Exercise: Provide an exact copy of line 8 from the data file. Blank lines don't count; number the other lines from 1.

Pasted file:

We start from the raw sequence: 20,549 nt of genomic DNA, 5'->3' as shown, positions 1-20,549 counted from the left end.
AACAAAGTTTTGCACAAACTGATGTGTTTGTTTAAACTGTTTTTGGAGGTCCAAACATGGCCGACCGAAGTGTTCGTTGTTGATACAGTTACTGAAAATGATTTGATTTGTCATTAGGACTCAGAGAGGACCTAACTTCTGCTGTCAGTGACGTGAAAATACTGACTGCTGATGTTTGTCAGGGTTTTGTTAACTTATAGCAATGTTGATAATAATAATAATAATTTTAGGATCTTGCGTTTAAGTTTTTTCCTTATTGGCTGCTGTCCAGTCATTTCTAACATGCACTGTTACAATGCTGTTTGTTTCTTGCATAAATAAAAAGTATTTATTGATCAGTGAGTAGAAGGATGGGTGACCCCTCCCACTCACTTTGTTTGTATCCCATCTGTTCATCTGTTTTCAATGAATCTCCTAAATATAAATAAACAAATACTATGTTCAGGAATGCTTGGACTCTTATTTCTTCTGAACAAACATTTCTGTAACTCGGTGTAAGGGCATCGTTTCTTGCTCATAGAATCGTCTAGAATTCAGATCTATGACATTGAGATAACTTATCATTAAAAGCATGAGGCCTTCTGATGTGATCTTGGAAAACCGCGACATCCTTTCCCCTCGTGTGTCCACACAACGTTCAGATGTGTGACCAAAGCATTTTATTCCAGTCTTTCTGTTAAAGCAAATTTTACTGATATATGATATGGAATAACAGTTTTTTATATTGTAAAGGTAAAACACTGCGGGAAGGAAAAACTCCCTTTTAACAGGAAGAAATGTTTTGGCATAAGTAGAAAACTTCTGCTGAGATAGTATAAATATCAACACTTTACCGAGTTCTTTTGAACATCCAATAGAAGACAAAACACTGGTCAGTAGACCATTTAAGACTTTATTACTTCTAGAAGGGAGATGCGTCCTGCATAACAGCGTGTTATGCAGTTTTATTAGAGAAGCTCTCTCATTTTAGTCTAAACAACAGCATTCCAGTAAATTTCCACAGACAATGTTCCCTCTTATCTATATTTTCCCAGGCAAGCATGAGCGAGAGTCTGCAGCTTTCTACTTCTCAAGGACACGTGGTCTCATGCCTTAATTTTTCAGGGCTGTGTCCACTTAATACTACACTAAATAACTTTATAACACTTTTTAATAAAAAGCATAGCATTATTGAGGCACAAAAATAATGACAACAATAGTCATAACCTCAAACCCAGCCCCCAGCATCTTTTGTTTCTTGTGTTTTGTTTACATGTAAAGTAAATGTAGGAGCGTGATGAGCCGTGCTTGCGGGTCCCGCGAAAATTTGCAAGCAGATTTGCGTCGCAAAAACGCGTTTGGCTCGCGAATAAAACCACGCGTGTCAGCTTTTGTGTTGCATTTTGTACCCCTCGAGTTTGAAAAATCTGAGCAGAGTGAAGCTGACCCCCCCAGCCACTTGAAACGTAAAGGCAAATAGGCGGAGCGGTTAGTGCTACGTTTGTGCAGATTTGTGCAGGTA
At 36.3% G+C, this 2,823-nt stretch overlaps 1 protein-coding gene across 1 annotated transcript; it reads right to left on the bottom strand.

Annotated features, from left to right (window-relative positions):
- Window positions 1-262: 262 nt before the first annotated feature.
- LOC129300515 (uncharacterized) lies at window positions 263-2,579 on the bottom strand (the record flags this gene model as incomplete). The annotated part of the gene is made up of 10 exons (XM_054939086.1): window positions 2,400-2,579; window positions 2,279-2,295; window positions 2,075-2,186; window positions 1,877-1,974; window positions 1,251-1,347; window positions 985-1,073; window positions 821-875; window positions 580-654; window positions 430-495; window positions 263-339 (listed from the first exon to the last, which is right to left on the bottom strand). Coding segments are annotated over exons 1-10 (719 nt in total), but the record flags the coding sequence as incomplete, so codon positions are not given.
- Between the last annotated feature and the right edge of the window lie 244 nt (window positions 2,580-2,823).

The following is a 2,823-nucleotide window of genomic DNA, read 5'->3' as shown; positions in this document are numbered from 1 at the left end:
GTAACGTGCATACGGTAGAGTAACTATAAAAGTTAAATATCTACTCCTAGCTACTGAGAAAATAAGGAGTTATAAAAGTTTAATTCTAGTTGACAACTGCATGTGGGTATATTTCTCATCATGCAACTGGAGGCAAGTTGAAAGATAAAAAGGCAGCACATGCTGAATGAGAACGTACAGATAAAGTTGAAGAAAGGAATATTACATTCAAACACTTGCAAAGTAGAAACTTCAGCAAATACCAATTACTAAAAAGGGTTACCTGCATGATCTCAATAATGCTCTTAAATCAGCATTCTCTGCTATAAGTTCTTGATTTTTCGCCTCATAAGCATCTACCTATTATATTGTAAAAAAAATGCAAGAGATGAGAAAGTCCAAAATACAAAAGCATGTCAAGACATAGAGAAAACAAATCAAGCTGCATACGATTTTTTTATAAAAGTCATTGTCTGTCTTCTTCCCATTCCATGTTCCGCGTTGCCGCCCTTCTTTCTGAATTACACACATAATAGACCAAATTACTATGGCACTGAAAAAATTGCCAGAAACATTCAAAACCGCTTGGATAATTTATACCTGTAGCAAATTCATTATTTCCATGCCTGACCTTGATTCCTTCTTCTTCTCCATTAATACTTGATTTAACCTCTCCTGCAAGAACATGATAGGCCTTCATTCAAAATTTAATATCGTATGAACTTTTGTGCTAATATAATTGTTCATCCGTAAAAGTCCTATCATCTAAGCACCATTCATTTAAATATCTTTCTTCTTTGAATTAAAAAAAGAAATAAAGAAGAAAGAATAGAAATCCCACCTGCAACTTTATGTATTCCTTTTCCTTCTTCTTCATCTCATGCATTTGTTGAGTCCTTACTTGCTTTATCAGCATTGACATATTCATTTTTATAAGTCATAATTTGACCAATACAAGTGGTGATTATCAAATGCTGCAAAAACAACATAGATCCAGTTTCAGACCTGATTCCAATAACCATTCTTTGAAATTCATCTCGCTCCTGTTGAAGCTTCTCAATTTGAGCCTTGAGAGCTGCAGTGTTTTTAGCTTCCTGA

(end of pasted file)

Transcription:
The following is a 2,823-nucleotide window of genomic DNA, read 5'->3' as shown; positions in this document are numbered from 1 at the left end: